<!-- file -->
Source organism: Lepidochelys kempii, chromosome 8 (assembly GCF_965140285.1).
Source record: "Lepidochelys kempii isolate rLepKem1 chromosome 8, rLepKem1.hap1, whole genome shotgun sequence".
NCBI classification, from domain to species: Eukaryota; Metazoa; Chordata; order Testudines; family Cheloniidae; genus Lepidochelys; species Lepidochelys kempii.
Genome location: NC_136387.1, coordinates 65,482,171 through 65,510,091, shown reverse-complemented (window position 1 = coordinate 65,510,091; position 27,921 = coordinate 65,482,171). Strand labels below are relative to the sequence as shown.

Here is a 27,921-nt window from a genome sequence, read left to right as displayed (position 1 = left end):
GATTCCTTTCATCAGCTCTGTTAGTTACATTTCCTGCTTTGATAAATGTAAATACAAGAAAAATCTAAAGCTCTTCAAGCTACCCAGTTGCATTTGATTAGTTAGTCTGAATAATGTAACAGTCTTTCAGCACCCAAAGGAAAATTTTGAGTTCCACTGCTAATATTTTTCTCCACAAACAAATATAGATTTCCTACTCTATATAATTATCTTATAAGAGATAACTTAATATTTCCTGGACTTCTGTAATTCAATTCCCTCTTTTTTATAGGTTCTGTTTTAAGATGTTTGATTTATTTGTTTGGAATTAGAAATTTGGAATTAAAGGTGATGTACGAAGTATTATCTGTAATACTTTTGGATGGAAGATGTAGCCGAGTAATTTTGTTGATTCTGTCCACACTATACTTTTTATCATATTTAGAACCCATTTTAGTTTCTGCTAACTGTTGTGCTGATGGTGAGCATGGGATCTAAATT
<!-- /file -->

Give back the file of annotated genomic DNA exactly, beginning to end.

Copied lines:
Source organism: Lepidochelys kempii, chromosome 8 (assembly GCF_965140285.1).
Source record: "Lepidochelys kempii isolate rLepKem1 chromosome 8, rLepKem1.hap1, whole genome shotgun sequence".
NCBI classification, from domain to species: Eukaryota; Metazoa; Chordata; order Testudines; family Cheloniidae; genus Lepidochelys; species Lepidochelys kempii.
Genome location: NC_136387.1, coordinates 65,482,171 through 65,510,091, shown reverse-complemented (window position 1 = coordinate 65,510,091; position 27,921 = coordinate 65,482,171). Strand labels below are relative to the sequence as shown.

Here is a 27,921-nt window from a genome sequence, read left to right as displayed (position 1 = left end):
GATTCCTTTCATCAGCTCTGTTAGTTACATTTCCTGCTTTGATAAATGTAAATACAAGAAAAATCTAAAGCTCTTCAAGCTACCCAGTTGCATTTGATTAGTTAGTCTGAATAATGTAACAGTCTTTCAGCACCCAAAGGAAAATTTTGAGTTCCACTGCTAATATTTTTCTCCACAAACAAATATAGATTTCCTACTCTATATAATTATCTTATAAGAGATAACTTAATATTTCCTGGACTTCTGTAATTCAATTCCCTCTTTTTTATAGGTTCTGTTTTAAGATGTTTGATTTATTTGTTTGGAATTAGAAATTTGGAATTAAAGGTGATGTACGAAGTATTATCTGTAATACTTTTGGATGGAAGATGTAGCCGAGTAATTTTGTTGATTCTGTCCACACTATACTTTTTATCATATTTAGAACCCATTTTAGTTTCTGCTAACTGTTGTGCTGATGGTGAGCATGGGATCTAAATT